Asteroid Ida (NASA)

Chemical classification of asteroids

A first chemical classification of asteroids can be made thanks to spectral observations (you can click here to understand more about light and spectra). This classification finds also some correspondences with the meteorites classification, since there is a tight bound between these two classes of objects (asteroids and meteorites).
This classification must be taken very carefully, because of biases involved in the observations. For example, the experimental difficulty of detecting dark asteroids (e.g. the dark C-types ) could make the percentages of the different classes not representative of the true distribution of asteroids.

C-type ( where C stands for carbonaceous)

This class includes more than 75% of known asteroids. They are extremely dark (albedo 0.03), similar to carbonaceous chondrite meteorites. Approximately these asteroids have the same chemical composition as the Sun, minus hydrogen, helium and other volatiles. The spectra of these asteroids have relatively blue colors and are fairly flat and featureless.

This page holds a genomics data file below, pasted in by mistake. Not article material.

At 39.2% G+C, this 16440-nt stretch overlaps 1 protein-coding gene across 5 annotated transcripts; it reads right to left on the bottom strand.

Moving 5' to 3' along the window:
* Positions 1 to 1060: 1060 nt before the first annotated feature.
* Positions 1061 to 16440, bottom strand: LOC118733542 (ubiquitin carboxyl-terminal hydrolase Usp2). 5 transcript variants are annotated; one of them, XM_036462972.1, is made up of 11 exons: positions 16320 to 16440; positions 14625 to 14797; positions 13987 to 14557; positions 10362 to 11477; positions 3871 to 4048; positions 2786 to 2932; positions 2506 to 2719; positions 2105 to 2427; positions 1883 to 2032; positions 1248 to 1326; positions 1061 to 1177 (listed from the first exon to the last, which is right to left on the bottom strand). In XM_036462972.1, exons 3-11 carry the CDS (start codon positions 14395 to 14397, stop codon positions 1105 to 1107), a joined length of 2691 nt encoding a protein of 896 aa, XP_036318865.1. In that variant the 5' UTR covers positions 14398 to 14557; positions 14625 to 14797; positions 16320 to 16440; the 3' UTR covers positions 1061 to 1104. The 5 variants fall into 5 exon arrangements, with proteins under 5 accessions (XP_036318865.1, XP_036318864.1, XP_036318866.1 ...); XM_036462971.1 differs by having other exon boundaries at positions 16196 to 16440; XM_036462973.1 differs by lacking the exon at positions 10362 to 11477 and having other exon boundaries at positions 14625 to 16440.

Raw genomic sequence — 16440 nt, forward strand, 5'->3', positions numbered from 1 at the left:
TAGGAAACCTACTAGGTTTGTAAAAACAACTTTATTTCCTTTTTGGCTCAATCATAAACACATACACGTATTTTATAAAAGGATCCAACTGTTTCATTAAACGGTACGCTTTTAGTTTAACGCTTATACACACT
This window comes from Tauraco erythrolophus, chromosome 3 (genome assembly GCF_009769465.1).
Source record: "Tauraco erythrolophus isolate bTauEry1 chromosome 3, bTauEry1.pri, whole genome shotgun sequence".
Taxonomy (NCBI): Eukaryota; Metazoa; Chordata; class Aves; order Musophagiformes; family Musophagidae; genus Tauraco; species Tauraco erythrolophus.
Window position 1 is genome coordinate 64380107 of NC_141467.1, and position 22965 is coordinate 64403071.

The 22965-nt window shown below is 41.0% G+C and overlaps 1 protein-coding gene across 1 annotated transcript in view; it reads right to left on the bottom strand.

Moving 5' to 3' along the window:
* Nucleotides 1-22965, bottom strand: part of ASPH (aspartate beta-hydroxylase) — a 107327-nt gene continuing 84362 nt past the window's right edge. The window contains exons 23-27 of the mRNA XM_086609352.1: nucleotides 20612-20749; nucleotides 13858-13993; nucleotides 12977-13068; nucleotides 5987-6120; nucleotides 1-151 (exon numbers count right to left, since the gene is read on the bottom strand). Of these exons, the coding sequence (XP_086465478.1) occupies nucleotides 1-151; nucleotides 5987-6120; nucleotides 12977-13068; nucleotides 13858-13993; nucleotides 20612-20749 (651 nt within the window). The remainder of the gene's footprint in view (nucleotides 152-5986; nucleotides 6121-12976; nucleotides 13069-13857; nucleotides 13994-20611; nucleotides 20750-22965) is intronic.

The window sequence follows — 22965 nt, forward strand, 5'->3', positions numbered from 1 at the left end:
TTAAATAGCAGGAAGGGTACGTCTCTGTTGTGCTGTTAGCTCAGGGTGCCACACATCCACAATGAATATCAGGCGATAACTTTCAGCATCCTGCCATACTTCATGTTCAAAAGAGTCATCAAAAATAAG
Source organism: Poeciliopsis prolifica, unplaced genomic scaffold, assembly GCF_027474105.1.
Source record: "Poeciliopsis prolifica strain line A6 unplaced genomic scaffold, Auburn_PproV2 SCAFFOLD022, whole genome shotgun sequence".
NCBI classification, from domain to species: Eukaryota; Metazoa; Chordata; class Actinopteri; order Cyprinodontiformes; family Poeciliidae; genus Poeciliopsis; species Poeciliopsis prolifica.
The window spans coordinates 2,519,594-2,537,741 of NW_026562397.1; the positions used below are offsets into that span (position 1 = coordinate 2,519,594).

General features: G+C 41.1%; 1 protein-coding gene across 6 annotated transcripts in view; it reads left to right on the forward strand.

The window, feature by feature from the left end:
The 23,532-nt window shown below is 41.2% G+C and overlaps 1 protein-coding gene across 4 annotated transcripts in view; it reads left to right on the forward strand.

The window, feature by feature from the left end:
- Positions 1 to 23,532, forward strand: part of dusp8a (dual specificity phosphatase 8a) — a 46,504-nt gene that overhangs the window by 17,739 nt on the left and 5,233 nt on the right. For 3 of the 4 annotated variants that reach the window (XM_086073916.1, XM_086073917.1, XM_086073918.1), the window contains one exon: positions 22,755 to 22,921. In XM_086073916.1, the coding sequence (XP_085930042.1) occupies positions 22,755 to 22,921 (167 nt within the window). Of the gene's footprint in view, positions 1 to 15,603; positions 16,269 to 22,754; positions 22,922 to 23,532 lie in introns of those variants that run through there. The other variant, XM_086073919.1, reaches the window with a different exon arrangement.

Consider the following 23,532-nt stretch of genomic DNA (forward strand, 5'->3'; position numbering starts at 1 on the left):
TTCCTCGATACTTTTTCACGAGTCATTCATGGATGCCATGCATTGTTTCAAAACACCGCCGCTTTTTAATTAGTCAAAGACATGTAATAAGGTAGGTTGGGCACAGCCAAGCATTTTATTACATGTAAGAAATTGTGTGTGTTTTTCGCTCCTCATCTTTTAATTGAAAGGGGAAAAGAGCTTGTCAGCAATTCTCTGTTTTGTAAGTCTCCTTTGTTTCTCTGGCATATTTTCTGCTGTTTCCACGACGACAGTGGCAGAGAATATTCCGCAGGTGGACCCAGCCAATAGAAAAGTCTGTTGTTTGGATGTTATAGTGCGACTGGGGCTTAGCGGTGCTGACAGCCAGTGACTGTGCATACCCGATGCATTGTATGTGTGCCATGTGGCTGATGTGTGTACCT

S-type ( the S stands for silicaceous)

This type of asteroids represents about 17% of the totality. They are relatively bright objects (albedo .10-.22). They have a metallic composition (basically made of nickel, iron and magnesium-silicates).
The spectra relative to this class are reddish and similar to those of stony-iron meteorites.

The C and S types include most of the asteroids but there are a few smaller classes including :

M-type (M for metallic). This class includes most of the rest: they are bright asteroids (albedo .10-.18), made of pure nickel-iron.

E-Type (E for enstatite)

R-Type (R for red)

There is also a number of other very rare types that grows as more scientific information about asteroids is collected ....